How Winter Lights at the North Carolina Arboretum Welcomes the Holiday Season
Imagine a majestic mountainside star-studded with a brilliant display of holiday lights, the smell of hot cocoa flavoring the crisp mountain air. It’s enough to make you break into a spontaneous rendition of “Let It Snow” – and snow, it might, if your luck is just right.
The North Carolina Arboretum is a 400-acre public garden created in 1986 from a desire to “cultivate connections between people and plants.” Tucked within the Pisgah National Forest, it offers the perfect stage for holiday festivity, bringing a bright beacon of cheer to the raw beauty of the mountains.
Winter Lights is one of the newest holiday displays in North Carolina. While in the brainstorming stage, the powers-that-be consulted with a former Disney lighting expert as well as other gardens across the country. After two years of planning, Winter Lights opened in 2014. According to Whitney Smith, marketing and public relations manager of the Arboretum, it is already a community favorite, hosting more than 35,000 visitors a year.
“Every mountain season has its own special charm, although the warmer temperatures and foliage of spring, summer and fall offer a natural advantage,” Smith says. “Winter, though, displays a unique palette of color, form and transparency. Winter Lights is designed to highlight the beautiful shapes and designs found in the Arboretum’s gardens during the winter. In addition, the LED lights used in the displays create a stunning contrast against the dark mountain sky. It is truly a magical experience.”
Winter Lights fulfills a twofold purpose: to celebrate the beauty of Western North Carolina, and increase visitation to the Arboretum during its nonpeak season.
Meander along the 3 acres dedicated to Winter Lights and find yourself dazzled by a collection of holiday lighting that even Clark Griswold, the king of “exterior illumination,” would find enviable. Fan favorites include the Dream Quilt, an animated quilt garden; the Tree of Light, a 50-foot animated tree; and Storytime at Woodland Cove, an animatronic children’s program. Throughout the exhibit, you will find vivid LED lights that are shaped, clustered and molded into artistic creations that woo the eyes and wow the heart.
Sharon Jackson, a Charlotte native, visited Winter Lights the weekend before Thanksgiving 2017 along with her husband, Stephen. The couple was in town visiting a nearby bed-and-breakfast and decided to visit the lights on a whim. Jackson fell in love with the exhibit.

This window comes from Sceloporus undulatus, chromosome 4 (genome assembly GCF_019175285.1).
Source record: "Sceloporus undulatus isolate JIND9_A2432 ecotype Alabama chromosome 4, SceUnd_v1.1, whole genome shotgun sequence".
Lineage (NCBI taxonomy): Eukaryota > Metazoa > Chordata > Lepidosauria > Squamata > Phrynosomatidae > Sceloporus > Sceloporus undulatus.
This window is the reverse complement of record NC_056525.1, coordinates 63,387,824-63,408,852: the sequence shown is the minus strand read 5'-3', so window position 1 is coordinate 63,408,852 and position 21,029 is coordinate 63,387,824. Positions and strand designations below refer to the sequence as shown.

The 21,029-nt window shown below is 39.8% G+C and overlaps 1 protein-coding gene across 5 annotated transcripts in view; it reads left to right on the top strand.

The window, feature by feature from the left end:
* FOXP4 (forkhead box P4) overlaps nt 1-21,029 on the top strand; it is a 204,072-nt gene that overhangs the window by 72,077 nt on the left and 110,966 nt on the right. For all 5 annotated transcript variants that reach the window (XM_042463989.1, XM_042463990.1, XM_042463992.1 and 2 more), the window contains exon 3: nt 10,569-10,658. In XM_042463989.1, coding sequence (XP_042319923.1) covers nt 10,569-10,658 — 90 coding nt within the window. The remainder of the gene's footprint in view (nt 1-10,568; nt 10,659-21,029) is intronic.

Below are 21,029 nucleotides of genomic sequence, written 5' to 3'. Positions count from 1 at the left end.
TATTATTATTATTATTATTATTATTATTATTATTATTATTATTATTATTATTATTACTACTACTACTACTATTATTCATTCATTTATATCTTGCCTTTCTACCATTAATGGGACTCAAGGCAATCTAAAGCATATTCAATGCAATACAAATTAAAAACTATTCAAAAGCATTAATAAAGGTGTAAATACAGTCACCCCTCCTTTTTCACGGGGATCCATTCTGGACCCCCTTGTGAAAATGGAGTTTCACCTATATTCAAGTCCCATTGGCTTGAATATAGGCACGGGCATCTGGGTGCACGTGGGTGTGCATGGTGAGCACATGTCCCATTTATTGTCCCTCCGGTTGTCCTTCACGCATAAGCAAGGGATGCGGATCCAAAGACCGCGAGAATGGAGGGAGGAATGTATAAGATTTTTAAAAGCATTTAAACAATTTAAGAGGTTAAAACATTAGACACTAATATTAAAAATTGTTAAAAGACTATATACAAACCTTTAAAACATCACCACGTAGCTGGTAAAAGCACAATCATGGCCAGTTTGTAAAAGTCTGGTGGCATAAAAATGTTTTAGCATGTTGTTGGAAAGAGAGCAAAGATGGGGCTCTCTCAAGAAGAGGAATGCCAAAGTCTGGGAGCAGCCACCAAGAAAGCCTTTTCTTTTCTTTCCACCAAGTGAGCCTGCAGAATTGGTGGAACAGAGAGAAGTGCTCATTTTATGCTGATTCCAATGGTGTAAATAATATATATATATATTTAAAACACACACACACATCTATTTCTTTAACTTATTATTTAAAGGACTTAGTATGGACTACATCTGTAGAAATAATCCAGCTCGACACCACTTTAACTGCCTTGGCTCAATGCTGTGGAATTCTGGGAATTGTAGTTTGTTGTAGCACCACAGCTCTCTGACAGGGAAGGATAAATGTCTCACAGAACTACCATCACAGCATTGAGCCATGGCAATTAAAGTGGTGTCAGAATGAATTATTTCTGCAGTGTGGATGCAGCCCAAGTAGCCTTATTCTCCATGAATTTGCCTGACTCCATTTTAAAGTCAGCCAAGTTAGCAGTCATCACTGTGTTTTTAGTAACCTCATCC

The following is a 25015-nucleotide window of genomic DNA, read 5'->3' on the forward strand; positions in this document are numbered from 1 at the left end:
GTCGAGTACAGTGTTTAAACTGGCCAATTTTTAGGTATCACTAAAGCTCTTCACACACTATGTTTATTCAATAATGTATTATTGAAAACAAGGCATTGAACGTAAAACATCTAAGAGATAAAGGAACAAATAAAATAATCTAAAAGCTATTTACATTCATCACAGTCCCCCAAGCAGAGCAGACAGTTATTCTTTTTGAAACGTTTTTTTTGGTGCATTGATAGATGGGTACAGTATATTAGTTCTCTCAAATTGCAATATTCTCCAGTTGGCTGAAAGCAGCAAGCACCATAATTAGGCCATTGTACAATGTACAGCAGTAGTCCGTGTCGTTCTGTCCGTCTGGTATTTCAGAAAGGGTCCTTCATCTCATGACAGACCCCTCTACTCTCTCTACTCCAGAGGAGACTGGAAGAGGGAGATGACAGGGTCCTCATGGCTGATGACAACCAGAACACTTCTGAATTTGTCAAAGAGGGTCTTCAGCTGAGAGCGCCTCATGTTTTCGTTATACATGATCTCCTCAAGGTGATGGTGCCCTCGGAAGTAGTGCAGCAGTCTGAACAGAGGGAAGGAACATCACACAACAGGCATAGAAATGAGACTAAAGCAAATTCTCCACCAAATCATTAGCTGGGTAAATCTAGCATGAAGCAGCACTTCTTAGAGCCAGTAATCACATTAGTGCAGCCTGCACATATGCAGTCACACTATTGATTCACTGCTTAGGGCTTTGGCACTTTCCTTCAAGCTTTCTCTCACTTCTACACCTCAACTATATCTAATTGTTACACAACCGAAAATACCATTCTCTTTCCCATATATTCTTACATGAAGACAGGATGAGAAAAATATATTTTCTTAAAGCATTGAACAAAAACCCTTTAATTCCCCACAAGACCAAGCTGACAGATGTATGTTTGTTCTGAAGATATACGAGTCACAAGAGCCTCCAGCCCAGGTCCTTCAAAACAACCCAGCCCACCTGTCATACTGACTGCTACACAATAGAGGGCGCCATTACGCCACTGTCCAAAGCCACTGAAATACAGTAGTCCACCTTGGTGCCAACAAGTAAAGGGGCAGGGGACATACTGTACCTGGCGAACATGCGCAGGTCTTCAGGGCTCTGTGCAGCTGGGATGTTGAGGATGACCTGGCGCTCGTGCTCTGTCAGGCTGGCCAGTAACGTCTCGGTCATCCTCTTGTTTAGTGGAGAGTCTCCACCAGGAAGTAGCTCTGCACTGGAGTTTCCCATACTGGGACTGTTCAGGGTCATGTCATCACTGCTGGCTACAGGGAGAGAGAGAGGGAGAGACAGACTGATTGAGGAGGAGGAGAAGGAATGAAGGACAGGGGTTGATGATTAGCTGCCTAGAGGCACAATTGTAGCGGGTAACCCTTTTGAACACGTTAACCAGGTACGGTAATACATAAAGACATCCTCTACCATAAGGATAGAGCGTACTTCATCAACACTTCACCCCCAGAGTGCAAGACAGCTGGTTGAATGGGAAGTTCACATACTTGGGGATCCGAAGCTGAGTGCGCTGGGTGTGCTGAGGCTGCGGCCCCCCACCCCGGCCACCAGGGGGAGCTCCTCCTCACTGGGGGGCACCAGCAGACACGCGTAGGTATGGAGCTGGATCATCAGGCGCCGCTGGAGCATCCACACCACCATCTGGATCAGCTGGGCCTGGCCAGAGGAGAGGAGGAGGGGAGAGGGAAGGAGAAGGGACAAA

“I have one word for you: cold!” Jackson says of her experience, laughing. “But I loved it. Winter Lights evoked kid-like wonder, with colors and music and nostalgia that warmed my soul.”
Smith says that temperatures in the area can vary greatly in the month of December; likewise, visitors should come prepared to bundle up. “In years past, we’ve had some nights around 50 to 60 degrees, and others below freezing,” she says. “I’d say, on average, the evenings are around 40 degrees. December isn’t usually snowy in Asheville. However, we did get a major snowstorm last year, which made the lights glisten beautifully!”
It doesn’t have to be merry outside to enjoy the Arboretum, which is home to a diverse collection of cultivated gardens. The Cliff and Betty Dickinson Holly Garden spotlights the wide variety of hollies, both native and non-native, that can be grown in the Southern Appalachian region. The Quilt Garden, a botanical collection of quilt squares, is a visual reminder of the significance quilting has played historically in the area. In warmer months, enjoy a stroll through the National Native Azalea Collection and the Plants of Promise Garden, or experience a spectacular view at the Forest Meadow.
As for Winter Lights, the annual treat for the eyes celebrates its fifth anniversary this holiday season. In-house lighting experts handle the design and setup, with the decorating beginning each September. For 2018, the Arboretum has partnered with the City of Asheville to create a Winter Lights Downtown display in Asheville’s Pack Square Park.
“Winter Lights has grown to become Asheville’s brightest holiday tradition,” Smith concludes. “It is truly a magical experience that people of all ages – from grandparents to toddlers – can enjoy. There is something for everyone to discover.”
If You Go...
The North Carolina Arboretum
100 Frederick Law Olmsted Way, Asheville, NC 28806
Hours: Nov. 16 through Dec. 31, from 6 to 10 p.m.
Price: $18 for adults, $12 for kids (ages 5-11) and free for children ages 4 and under. Members receive $2 off each ticket. Ask about specials on Tuesdays.
– Karsen Price